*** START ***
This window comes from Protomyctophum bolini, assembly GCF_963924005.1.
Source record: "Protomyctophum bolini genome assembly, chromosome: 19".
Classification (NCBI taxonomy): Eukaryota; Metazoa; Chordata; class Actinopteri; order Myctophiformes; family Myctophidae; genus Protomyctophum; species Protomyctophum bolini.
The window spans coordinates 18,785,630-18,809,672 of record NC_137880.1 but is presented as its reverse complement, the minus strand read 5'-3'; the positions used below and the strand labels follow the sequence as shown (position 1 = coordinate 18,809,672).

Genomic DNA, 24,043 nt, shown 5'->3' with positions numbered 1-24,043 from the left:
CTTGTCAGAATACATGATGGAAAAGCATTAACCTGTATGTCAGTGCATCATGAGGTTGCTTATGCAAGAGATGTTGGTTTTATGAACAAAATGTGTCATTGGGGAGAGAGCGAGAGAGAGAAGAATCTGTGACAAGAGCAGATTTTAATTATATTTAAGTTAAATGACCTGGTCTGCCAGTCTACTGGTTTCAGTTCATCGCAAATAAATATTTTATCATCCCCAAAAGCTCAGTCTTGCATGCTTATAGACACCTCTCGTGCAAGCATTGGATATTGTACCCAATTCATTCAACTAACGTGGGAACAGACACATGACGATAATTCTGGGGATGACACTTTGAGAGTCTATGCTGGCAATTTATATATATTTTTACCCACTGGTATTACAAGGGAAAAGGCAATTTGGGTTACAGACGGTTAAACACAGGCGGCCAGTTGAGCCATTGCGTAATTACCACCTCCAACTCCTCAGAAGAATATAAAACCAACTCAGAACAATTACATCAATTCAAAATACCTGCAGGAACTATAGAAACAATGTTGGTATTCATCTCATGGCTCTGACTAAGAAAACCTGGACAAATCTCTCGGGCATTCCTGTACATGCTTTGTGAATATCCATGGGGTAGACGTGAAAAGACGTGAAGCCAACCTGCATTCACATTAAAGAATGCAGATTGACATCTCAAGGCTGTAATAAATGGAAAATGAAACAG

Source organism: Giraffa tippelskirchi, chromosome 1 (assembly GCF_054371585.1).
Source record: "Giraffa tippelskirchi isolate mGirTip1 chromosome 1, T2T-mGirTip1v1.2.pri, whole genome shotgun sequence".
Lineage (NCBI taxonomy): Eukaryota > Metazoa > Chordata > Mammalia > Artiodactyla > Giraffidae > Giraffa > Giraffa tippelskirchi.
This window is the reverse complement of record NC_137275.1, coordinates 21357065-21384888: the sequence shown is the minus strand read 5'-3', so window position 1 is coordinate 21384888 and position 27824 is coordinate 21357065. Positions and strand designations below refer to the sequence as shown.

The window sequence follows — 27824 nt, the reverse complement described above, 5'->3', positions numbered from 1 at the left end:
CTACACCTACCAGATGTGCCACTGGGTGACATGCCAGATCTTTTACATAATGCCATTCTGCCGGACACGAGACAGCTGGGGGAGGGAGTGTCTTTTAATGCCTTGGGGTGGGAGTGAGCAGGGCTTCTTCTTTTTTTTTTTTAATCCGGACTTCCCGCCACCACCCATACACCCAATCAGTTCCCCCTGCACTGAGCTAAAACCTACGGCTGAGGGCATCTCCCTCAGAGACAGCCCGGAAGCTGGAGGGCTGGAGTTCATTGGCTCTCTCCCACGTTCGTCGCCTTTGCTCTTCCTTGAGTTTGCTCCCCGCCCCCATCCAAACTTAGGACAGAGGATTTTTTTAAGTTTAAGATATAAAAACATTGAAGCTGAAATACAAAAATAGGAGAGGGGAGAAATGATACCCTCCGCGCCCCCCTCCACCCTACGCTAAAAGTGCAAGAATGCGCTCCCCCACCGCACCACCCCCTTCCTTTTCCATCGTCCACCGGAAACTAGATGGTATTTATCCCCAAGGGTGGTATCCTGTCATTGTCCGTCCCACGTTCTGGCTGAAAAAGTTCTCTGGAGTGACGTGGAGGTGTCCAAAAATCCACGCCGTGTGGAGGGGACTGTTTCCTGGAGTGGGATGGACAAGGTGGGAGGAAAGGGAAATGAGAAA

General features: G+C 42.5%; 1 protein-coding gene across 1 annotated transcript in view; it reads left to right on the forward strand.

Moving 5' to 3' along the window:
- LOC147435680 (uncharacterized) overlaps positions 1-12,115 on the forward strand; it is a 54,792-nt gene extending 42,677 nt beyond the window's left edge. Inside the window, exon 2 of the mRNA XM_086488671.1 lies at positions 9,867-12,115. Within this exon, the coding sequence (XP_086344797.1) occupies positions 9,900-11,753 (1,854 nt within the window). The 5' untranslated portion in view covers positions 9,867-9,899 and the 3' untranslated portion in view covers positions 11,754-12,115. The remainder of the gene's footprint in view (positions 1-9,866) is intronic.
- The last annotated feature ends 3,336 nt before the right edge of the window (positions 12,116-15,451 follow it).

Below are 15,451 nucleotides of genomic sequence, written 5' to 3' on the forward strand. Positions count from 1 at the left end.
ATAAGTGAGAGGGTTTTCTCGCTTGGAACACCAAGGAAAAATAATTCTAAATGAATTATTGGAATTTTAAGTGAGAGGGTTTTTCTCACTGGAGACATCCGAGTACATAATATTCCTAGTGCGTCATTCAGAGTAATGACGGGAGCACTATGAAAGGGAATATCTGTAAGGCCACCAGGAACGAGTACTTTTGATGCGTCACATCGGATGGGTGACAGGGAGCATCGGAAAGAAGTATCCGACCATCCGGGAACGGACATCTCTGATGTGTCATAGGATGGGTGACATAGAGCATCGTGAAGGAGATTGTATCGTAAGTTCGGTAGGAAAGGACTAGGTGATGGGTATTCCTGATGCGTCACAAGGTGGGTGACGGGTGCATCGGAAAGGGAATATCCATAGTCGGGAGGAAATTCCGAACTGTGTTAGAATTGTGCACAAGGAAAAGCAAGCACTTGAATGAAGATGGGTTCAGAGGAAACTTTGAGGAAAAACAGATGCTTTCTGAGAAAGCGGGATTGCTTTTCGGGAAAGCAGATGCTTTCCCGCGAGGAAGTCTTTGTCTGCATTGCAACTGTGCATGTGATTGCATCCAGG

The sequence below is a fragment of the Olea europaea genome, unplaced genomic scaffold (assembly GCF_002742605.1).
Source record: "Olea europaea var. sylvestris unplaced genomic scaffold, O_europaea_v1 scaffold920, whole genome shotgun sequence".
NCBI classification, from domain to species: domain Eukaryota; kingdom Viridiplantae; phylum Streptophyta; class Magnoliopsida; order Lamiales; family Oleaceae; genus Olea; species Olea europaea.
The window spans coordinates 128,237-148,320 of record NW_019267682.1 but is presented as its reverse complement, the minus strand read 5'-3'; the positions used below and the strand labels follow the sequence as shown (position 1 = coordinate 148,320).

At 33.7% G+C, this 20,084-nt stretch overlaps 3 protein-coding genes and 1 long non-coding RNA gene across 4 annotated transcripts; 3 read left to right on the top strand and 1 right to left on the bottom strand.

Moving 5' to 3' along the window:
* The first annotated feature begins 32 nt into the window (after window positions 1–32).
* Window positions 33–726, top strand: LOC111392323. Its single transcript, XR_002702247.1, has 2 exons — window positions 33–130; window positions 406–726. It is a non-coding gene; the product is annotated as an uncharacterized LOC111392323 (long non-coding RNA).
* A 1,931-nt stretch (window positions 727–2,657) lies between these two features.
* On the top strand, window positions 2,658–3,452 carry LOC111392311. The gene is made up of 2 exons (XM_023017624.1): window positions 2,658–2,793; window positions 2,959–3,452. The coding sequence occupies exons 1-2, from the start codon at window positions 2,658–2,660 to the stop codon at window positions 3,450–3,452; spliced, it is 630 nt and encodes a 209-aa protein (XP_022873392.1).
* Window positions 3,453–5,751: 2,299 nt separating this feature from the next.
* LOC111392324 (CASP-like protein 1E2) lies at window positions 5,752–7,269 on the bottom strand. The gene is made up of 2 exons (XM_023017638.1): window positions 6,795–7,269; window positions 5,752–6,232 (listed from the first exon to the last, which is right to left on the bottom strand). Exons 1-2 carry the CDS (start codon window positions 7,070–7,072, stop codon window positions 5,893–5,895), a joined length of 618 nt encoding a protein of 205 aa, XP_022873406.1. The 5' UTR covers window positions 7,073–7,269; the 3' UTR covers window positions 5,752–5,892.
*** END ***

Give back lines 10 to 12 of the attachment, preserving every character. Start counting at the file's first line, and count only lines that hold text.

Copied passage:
This window is the reverse complement of record NC_137275.1, coordinates 21357065-21384888: the sequence shown is the minus strand read 5'-3', so window position 1 is coordinate 21384888 and position 27824 is coordinate 21357065. Positions and strand designations below refer to the sequence as shown.

The window sequence follows — 27824 nt, the reverse complement described above, 5'->3', positions numbered from 1 at the left end:
CTACACCTACCAGATGTGCCACTGGGTGACATGCCAGATCTTTTACATAATGCCATTCTGCCGGACACGAGACAGCTGGGGGAGGGAGTGTCTTTTAATGCCTTGGGGTGGGAGTGAGCAGGGCTTCTTCTTTTTTTTTTTTAATCCGGACTTCCCGCCACCACCCATACACCCAATCAGTTCCCCCTGCACTGAGCTAAAACCTACGGCTGAGGGCATCTCCCTCAGAGACAGCCCGGAAGCTGGAGGGCTGGAGTTCATTGGCTCTCTCCCACGTTCGTCGCCTTTGCTCTTCCTTGAGTTTGCTCCCCGCCCCCATCCAAACTTAGGACAGAGGATTTTTTTAAGTTTAAGATATAAAAACATTGAAGCTGAAATACAAAAATAGGAGAGGGGAGAAATGATACCCTCCGCGCCCCCCTCCACCCTACGCTAAAAGTGCAAGAATGCGCTCCCCCACCGCACCACCCCCTTCCTTTTCCATCGTCCACCGGAAACTAGATGGTATTTATCCCCAAGGGTGGTATCCTGTCATTGTCCGTCCCACGTTCTGGCTGAAAAAGTTCTCTGGAGTGACGTGGAGGTGTCCAAAAATCCACGCCGTGTGGAGGGGACTGTTTCCTGGAGTGGGATGGACAAGGTGGGAGGAAAGGGAAATGAGAAA